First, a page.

Corinth Canal, Greece
Corinth was a Greek city-state, on the Isthmus of Corinth, the narrow stretch of land that joins the Peloponnesus to the mainland of Greece. Corinth is about 78 km southwest of Athens. The isthmus, which was in ancient times traversed by hauling ships over the rocky ridge on sledges, is now cut by a canal. The Corinth Canal, carrying ship traffic between the western Mediterranean and the Aegean Sea, is about 4 km east of the city, cutting through the Isthmus of Corinth.
Corinth was an important city in ancient Greece and it played a major role in the missionary work of the Apostle Paul. The ruins of ancient Corinth, a short drive from the modern city of Corinth, are spread around the base of the rock of Acrocorinth, which forms a natural acropolis for the city.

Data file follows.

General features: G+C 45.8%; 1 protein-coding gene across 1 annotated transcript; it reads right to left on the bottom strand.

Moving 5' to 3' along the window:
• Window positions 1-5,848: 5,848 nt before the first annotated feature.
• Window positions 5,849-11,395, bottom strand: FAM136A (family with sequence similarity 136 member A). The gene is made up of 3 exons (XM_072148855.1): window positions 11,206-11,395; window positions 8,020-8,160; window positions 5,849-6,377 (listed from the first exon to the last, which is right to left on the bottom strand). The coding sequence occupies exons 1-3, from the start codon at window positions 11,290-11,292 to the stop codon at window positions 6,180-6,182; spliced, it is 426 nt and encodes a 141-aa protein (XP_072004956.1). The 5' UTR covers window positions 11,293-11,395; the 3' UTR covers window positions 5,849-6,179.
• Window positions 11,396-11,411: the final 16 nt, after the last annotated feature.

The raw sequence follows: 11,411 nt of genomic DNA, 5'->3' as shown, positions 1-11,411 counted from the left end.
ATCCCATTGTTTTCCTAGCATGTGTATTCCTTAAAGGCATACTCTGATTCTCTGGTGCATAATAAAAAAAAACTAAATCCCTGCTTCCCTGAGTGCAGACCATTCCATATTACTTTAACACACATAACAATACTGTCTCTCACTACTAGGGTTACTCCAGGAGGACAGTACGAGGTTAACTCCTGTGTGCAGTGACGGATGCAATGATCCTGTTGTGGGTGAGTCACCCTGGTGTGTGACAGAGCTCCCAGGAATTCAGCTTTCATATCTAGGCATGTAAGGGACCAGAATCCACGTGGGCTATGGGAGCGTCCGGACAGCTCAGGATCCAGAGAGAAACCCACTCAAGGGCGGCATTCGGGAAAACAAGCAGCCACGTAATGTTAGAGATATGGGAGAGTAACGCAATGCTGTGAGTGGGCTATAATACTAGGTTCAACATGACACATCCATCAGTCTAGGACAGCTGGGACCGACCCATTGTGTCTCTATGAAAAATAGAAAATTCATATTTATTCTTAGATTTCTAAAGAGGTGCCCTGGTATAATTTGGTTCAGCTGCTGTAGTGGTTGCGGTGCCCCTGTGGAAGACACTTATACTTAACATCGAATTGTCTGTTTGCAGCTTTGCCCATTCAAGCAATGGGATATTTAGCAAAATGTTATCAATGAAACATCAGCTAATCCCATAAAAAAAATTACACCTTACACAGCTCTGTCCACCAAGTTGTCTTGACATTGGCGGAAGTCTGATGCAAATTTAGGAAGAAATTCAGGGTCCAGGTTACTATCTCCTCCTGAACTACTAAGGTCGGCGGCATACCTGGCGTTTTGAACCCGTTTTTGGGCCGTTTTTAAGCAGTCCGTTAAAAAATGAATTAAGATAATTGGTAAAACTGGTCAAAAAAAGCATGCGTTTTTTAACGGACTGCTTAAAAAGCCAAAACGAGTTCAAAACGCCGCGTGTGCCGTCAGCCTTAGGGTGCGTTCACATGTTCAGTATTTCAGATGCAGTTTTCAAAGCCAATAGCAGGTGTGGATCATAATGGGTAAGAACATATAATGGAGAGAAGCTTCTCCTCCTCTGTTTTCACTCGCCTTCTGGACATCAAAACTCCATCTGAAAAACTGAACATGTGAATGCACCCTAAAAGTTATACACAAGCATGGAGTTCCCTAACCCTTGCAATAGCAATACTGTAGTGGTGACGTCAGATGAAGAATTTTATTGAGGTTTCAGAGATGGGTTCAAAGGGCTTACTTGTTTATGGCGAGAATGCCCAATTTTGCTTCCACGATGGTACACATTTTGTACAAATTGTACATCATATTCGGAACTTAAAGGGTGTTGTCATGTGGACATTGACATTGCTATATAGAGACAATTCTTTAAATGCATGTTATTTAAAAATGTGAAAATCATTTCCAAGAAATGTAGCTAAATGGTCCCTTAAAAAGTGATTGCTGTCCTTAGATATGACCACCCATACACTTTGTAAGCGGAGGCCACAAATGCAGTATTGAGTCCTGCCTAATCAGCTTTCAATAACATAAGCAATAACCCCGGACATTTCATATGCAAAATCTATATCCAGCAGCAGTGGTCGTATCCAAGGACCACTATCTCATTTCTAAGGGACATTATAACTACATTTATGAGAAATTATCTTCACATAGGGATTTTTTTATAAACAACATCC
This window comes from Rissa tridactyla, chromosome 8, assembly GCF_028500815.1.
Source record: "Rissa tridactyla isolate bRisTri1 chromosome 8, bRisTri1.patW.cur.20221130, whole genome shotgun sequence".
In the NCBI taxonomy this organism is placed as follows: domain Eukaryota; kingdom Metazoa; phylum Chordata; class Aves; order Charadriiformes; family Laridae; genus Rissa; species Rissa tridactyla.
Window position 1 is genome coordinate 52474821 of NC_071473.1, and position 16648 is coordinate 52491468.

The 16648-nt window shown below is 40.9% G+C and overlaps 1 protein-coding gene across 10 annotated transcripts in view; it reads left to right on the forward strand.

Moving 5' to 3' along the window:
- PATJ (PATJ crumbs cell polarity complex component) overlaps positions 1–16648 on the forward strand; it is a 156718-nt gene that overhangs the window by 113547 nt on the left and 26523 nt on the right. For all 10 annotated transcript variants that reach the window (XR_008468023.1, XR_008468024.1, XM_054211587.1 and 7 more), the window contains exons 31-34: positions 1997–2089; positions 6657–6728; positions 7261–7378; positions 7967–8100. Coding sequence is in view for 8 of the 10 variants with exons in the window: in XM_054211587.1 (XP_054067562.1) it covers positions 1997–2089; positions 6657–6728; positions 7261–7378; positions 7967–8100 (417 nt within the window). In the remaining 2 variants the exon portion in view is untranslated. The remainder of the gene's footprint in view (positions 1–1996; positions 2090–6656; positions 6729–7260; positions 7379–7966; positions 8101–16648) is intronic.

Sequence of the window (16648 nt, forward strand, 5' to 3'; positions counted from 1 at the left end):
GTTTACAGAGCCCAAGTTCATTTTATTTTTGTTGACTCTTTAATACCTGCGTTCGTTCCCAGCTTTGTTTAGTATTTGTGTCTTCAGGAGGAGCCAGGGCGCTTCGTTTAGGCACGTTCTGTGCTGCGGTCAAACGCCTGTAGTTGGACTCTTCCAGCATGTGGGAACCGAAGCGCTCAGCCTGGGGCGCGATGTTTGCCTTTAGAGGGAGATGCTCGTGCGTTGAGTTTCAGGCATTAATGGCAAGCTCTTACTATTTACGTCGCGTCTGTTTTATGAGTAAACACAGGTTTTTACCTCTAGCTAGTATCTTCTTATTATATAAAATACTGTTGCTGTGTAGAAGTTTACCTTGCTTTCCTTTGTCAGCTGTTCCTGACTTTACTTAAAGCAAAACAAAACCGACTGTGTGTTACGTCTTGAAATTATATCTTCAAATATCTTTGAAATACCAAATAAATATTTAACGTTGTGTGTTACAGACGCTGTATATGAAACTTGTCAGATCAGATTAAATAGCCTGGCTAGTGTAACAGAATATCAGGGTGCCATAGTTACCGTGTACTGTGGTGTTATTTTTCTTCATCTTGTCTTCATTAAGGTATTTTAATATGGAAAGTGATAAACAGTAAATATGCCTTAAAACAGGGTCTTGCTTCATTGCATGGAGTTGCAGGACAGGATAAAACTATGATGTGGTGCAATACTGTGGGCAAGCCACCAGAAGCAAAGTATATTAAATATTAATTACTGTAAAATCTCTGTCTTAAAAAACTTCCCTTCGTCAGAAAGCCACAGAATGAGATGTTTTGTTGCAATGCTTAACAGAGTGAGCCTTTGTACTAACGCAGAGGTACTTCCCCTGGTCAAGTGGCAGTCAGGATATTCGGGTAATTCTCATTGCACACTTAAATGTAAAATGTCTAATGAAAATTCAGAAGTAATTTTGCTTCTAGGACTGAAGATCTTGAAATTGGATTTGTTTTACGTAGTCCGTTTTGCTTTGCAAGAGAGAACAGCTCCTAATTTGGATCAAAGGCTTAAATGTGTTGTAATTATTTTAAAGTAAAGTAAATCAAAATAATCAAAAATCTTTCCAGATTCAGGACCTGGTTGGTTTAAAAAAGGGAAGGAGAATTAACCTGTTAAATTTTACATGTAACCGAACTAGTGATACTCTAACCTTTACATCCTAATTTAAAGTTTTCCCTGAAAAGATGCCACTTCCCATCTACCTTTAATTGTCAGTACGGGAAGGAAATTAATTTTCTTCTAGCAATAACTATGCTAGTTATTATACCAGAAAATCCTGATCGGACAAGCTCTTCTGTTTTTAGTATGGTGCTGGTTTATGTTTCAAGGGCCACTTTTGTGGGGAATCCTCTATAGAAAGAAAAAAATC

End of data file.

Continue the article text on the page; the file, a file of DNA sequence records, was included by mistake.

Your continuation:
Today, Corinth is the second largest city in the Peloponnese with several sites of interest to pilgrims and tourists. The town centre is also home to some surprisingly glamorous shops and bars for a relatively small town, as well as high quality local leather and jewellery outlets.
Things to See & Do
* Ruins of ancient Corinth
* Archaeological Museum of Ancient Corinth
* Sacred Spring
* Peirene Fountain
* Temple of Apollo
Cruise Season – Feb to Dec
Currency - Euro (€)
Language – Greek
Land Area – 102.2 km²
Population – 40,000 approx
Electricity – 2 round pins European style
Time - GMT/UTC plus two hours
International Country Telephone Code – 0030
Port Location – The Port of Corinth is situated close to the northwest entrance of the Corinth Canal, next to the city square.
Transport Links – Corinth is accessible by coach, rail and ferry from Athens which is 89km’s westward.